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recent progress on the viana conjecture

Annals of Mathematics Studies, vol. Princeton University Press, Princeton Henniart, G. De paires. Ichino, A. Jacquet, H.Take a number, any number. Do all starting numbers lead to 1? Experienced mathematicians warn up-and-comers to stay away from the Collatz conjecture. The Collatz conjecture is quite possibly the simplest unsolved problem in mathematics — which is exactly what makes it so treacherously alluring. Earlier this year one of the top mathematicians in the world dared to confront the problem — and came away with one of the most significant results on the Collatz conjecture in decades.

Lothar Collatz likely posed the eponymous conjecture in the s. The problem sounds like a party trick. Pick a number, any number. Now you have a new number. Apply the same rules to the new number. The conjecture is about what happens as you keep repeating the process. Intuition might suggest that the number you start with affects the number you end up with.

Maybe some numbers eventually spiral all the way down to 1. Maybe others go marching off to infinity. He conjectured that if you start with a positive whole number and run this process long enough, all starting values will lead to 1.

And once you hit 1, the rules of the Collatz conjecture confine you to a loop: 1, 4, 2, 1, 4, 2, 1, on and on forever. The internet is awash in unfounded amateur proofs that claim to have resolved the problem one way or the other.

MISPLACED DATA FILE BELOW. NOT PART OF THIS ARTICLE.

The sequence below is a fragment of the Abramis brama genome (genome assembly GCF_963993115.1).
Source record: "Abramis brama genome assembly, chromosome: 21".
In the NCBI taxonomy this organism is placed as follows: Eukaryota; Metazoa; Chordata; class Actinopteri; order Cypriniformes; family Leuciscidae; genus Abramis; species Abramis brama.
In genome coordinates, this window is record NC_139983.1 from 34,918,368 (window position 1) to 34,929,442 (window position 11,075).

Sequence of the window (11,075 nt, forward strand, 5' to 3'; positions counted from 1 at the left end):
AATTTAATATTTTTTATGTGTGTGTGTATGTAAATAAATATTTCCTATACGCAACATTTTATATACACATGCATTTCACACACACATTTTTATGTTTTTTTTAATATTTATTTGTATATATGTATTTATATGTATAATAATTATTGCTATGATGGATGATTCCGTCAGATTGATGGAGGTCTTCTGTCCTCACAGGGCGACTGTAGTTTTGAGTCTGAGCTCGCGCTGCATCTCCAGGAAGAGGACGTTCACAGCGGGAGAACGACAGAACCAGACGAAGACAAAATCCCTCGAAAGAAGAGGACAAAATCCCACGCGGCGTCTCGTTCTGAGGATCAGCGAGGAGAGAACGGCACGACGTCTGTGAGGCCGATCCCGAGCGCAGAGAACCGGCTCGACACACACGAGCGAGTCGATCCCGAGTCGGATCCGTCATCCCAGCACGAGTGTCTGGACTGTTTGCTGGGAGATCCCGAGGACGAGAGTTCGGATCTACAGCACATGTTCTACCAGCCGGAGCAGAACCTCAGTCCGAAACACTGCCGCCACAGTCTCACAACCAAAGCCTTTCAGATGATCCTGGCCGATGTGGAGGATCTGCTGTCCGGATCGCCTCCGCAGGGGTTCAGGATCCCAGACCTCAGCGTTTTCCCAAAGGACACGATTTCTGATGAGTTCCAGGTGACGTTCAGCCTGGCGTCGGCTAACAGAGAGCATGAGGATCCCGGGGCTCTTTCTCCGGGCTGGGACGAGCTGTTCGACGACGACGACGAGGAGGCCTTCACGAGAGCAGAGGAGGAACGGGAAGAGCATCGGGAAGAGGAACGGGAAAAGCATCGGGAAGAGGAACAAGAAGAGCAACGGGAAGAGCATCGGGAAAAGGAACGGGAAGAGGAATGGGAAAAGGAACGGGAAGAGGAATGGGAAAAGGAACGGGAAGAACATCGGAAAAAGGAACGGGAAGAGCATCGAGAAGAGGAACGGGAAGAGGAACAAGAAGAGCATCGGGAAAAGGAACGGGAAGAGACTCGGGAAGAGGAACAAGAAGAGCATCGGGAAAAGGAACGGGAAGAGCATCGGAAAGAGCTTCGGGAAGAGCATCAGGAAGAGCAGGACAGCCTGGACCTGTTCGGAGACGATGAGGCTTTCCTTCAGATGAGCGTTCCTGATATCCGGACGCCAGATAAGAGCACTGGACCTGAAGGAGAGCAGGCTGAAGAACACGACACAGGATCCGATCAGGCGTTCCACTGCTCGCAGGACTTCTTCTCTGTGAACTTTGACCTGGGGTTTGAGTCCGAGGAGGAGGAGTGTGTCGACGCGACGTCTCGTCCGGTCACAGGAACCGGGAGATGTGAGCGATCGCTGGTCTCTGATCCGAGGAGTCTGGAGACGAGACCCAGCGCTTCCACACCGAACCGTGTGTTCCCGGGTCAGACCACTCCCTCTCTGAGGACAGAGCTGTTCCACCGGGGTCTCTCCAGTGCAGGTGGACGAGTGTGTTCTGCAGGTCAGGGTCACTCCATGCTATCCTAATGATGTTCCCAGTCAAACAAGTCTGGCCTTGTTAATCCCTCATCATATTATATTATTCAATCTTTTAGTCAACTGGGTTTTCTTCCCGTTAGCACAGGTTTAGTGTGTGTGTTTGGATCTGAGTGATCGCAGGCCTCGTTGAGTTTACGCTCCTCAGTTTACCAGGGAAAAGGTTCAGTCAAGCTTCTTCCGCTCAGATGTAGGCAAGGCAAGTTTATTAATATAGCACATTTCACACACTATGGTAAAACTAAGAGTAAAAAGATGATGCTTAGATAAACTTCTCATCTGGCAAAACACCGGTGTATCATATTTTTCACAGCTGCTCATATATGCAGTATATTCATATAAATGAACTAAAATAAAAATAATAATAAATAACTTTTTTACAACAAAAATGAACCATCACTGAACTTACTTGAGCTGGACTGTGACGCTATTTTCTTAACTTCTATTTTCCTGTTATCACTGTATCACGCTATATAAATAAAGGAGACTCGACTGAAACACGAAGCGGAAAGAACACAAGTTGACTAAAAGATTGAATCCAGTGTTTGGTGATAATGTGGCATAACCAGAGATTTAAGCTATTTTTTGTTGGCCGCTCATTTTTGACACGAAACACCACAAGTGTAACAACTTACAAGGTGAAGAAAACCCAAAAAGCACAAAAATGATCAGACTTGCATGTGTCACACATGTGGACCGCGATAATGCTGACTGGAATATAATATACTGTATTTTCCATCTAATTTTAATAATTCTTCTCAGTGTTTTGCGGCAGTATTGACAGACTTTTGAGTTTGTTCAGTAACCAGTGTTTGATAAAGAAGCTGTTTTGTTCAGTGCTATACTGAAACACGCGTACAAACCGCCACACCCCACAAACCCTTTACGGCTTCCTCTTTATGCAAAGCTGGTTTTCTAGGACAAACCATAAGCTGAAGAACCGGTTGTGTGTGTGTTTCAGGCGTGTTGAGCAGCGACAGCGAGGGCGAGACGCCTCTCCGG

Other results have similarly picked at the problem without coming close to addressing the core concern.

The Poincaré conjecture - Relativity 21

Lagarias first became intrigued by the conjecture as a student at least 40 years ago. For decades he has served as the unofficial curator of all things Collatz.

And what he realized was that the Collatz conjecture was similar, in a way, to the types of equations — called partial differential equations — that have featured in some of the most significant results of his career. Partial differential equations, or PDEs, can be used to model many of the most fundamental physical processes in the universe, like the evolution of a fluid or the ripple of gravity through space-time. But Tao realized there was something similar about them.